If you can get past the smell of sulfur and brine, a swim in the Great Salt Lake is a swim with some of the planet’s toughest creatures, brine shrimp.
The lake is other worldly and shallow, surrounded by white salt flats that breed mirages like the lake breeds gnats.
Venture out far enough, to a place where the water is at least waist deep, you’ll find it impossible to sink yourself under its briny ripples. That inviolate floatation is a blessing. Heaven forbid you should sink and get any of smelly water in your mouth or eyes.
If you don’t shower as soon as you leave the water, visible salt crystals begin to bristle on your skin like white diamonds.
Another strange delight is watching brine shrimp drift around your body like tiny red-orange fish. When sold as pets, they’re called sea monkeys because of their long tails, but they overwhelmingly resemble shrimp, with a multitude of legs and small beady black eyes. Growing to the size of a large ant, they are some of the toughest creatures on the planet, least of all because they live in such saline waters. Their real toughness comes out when things get cold, dry, anoxic, or all of the above.
During spring and summer brine shrimp are born live, but the young meant to float through the frigid waters during fall and winter are born as eggs called cysts. Space is also no match for the cysts. They spent 9 days there during an experiment before returning to earth and hatching with no ill effects.
This amazing ability has made the shrimp into pets. Developers bred a type of brine shrimp that was likely to survive in a tank and the solution to keep them alive. They harvested the hardy cysts, dried them, and put them into the hands of curious buyers. Friends of mine fondly remember dumping powder into a small tank, letting it dissolve in regular tap water and just 24 hours later, having a tank of small pets.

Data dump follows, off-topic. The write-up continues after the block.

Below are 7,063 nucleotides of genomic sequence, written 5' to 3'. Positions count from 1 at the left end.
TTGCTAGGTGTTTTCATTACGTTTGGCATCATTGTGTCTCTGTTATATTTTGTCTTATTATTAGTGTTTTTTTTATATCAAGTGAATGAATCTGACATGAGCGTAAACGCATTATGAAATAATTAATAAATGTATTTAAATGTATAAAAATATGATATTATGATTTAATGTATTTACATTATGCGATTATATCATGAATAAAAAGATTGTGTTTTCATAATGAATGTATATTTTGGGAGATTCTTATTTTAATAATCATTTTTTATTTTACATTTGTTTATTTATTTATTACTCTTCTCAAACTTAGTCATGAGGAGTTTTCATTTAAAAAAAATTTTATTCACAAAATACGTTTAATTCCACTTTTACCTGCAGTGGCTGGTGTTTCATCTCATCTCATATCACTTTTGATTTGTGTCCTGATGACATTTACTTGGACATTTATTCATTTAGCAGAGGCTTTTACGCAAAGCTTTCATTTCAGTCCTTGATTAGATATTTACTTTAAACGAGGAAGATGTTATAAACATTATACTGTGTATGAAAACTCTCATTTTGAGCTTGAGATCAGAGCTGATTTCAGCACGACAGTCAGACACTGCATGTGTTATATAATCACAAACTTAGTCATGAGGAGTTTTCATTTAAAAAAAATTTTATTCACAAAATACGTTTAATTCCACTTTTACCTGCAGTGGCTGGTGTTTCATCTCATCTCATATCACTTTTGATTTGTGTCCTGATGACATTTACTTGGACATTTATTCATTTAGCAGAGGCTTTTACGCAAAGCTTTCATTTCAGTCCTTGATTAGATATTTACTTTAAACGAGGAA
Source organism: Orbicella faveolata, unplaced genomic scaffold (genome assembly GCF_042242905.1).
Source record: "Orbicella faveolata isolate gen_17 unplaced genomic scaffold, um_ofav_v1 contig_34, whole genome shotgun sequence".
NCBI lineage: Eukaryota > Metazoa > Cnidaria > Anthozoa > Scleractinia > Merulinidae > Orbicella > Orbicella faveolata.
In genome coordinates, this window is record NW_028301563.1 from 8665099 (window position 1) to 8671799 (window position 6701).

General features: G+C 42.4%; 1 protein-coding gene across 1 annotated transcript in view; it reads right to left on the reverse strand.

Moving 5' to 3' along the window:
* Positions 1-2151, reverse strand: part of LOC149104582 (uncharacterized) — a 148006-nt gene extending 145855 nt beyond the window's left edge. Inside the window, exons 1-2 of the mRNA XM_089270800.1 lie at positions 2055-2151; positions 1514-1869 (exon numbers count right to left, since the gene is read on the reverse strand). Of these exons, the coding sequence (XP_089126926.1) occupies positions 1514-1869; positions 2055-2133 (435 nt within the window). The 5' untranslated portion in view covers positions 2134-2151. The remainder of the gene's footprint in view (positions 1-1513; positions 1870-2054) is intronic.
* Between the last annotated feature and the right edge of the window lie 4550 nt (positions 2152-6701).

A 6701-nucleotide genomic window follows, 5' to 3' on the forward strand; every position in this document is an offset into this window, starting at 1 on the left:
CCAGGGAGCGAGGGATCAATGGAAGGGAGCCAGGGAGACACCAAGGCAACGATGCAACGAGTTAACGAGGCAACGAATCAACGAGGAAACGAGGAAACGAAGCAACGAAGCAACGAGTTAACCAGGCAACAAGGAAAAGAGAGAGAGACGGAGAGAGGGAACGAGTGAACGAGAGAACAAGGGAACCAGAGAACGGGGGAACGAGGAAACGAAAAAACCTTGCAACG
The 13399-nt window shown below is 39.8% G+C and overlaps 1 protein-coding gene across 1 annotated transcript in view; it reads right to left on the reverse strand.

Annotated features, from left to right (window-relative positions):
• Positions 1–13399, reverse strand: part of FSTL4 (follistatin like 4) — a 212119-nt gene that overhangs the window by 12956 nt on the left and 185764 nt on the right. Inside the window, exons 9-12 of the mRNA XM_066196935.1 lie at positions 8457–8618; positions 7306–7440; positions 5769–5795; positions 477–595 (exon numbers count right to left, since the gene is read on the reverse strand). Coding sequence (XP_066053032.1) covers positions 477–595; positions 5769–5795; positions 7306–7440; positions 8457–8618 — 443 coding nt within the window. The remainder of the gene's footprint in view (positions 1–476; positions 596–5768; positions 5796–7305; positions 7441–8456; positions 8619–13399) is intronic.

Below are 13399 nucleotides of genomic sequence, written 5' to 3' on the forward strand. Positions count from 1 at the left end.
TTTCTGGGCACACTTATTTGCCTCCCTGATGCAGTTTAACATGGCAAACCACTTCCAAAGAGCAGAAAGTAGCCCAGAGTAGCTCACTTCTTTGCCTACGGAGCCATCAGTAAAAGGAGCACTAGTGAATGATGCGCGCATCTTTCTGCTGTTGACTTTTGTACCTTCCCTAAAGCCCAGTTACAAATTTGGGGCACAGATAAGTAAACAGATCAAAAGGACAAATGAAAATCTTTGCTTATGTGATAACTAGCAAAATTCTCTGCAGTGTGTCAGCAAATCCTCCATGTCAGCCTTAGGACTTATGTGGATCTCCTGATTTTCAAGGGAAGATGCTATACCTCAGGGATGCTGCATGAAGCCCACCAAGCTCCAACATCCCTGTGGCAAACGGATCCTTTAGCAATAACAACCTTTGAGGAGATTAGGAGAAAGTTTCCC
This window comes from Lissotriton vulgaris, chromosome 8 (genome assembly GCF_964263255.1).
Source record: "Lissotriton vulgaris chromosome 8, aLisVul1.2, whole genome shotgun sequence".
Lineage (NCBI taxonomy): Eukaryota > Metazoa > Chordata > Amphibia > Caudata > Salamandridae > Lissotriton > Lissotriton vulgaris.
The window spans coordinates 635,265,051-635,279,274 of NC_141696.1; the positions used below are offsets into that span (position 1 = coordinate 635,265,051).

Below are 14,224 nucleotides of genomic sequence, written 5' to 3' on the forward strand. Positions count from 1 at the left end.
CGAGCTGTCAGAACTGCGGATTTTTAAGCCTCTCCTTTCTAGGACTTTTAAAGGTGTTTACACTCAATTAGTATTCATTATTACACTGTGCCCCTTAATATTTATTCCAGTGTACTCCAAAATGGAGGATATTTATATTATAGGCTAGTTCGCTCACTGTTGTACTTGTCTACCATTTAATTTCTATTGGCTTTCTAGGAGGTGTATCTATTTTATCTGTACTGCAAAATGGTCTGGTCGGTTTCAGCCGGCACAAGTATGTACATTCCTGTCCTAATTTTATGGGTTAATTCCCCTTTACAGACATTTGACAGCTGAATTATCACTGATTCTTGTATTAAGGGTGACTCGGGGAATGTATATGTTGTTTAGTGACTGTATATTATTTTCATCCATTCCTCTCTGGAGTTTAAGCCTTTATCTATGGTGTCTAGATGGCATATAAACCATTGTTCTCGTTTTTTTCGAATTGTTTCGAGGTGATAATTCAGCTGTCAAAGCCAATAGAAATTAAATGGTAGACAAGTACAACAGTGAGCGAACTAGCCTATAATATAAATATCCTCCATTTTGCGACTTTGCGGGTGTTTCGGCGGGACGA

Beyond being pets for future biologists, why are brine shrimp important? They, along with water bears and a handful of other creatures demonstrate states of cryptobiosis (hidden life). Entomologist David Keilin defined cryptobiosis as “the state of an organism when it shows no visible signs of life and when its metabolic activity becomes hardly measurable, or comes reversibly to a standstill.” In the future, studies of this humble organism could even give us insight into what it might take for people to persist in a cryptbiotic state for the decades it will take to travel to some of the places we’d like to explore in space.
The problems lie in translating biological processes that work in small organisms to large complicated organisms like ourselves. Only a few mammals, like bears and arctic ground squirrels, display metabolic adaptions to survive extremes. Do you think we’ll unlock faster-than-the-speed-of-light travel, or are we more likely to alter our own biological systems to make space travel possible? Is either option viable?
It might serve me in the creation of my own novel about people who drop into a cryptobiotic state in order to rejuvenate, so I’ll keep following this line of research. Also, it’s as fascinating as a watching a tank of sea monkeys.
More about Sea Monkeys:
16 Amazing Facts About Sea Monkeys- Mental Floss
Original Sea Monkey sales website-